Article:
The complaints, filed in Superior Court in Ocean and Atlantic counties, allege the contractors engaged in various unconscionable consumer practices that included taking money from consumers to repair, rebuild, and/or elevate storm-damaged homes and then failing to begin work, performing the work in a substandard manner, and/or abandoning unfinished projects without returning for weeks, months, or at all.
Among the alleged victims were those who paid the contractors with federal relief grants they received from the RREM Program, the state’s largest rebuilding initiative managed by the Department of Community Affairs. Others alleged victims lost federal grant money they received from the Landlord Rental Repair Program, a Department of Community Affairs’ relief program that provides landlords with money for the restoration of storm-damaged rental properties through rehabilitation, reconstruction, elevation, and/or other mitigating activities.
Tips for Consumers, When Hiring a Contractor:
Learn about any contractor before deciding to hire them. It is ideal to work with a contractor who is recommended by people you know. It also is advisable to ask the contractor for references and speak with those references about the contractor's work.
Contact the Division of Consumer Affairs to learn if the contractor is duly registered to perform home improvement work in New Jersey, and learn whether the contractor has been the subject of consumer complaints and/or legal action by the Division, or to learn more about contractors who have been cited by the Division. You can call the Division at 800-242-5846 or use the Division's website, www.NJConsumerAffairs.gov.
Before hiring the contractor, demand a copy of the contractor's liability insurance policy and contact the insurer to learn whether the policy is valid.
Obtain a written contract. Contracts for home improvement projects costing $500 or more must be in writing. They must include the legal name, business address, and registration number of the contractor as well as a start date, completion date, description of the work to be done, and the total price, along with a notice informing consumers that they have the right to cancel the contract within three days and receive a full refund.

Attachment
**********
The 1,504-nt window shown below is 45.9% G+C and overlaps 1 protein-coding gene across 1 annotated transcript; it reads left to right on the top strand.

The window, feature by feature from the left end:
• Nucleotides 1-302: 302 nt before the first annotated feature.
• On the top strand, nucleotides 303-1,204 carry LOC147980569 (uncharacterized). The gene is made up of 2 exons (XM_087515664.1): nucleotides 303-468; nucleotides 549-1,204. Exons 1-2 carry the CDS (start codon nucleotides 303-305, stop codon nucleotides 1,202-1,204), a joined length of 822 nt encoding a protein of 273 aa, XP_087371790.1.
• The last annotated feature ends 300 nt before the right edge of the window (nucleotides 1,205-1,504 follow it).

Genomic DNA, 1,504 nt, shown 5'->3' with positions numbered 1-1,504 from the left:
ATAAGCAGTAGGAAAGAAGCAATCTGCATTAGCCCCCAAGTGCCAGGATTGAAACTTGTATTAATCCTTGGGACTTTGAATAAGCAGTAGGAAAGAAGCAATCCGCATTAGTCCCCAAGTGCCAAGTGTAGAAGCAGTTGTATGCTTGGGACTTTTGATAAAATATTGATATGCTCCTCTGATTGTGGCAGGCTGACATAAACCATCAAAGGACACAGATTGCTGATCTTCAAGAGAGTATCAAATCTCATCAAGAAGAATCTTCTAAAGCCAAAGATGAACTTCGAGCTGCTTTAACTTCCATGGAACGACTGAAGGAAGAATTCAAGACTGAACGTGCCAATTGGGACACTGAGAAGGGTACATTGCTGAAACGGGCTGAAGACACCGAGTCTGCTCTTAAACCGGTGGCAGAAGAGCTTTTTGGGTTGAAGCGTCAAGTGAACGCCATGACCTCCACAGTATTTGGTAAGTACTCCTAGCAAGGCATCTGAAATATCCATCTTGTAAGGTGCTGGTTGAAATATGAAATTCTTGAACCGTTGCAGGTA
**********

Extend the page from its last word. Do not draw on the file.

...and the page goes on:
Make sure all warranties and guarantees are in writing, and that the contract states the name brands or quality/grades of the materials to be used. Ensure that all applicable construction permits are obtained by the contractor, from the appropriate municipality. Remember that it is not customary to pay for the entire project in advance.
Additional tips can be found in the Division's Consumer Brief on "Hiring Home Improvement Contractors," available in English and in Español.
Investigators Joseph Iasso, Brittany Kieran, Maureen Browne, Raquel Davis-Williams, Jared O’Cone, Katelyn Robertello of the Division of Consumer Affairs' Office of Consumer Protection, conducted these investigations.
Deputy Attorneys General from the Consumer Fraud Prosecution Section within the Division of Law represented the State in these actions.
Consumers who believe they have been cheated or scammed by a business, or suspect any other form of consumer abuse, can file an online complaint with the State Division of Consumer Affairs by visiting its website or by calling 1-800-242-5846 (toll free within New Jersey) or 973-504- 6200.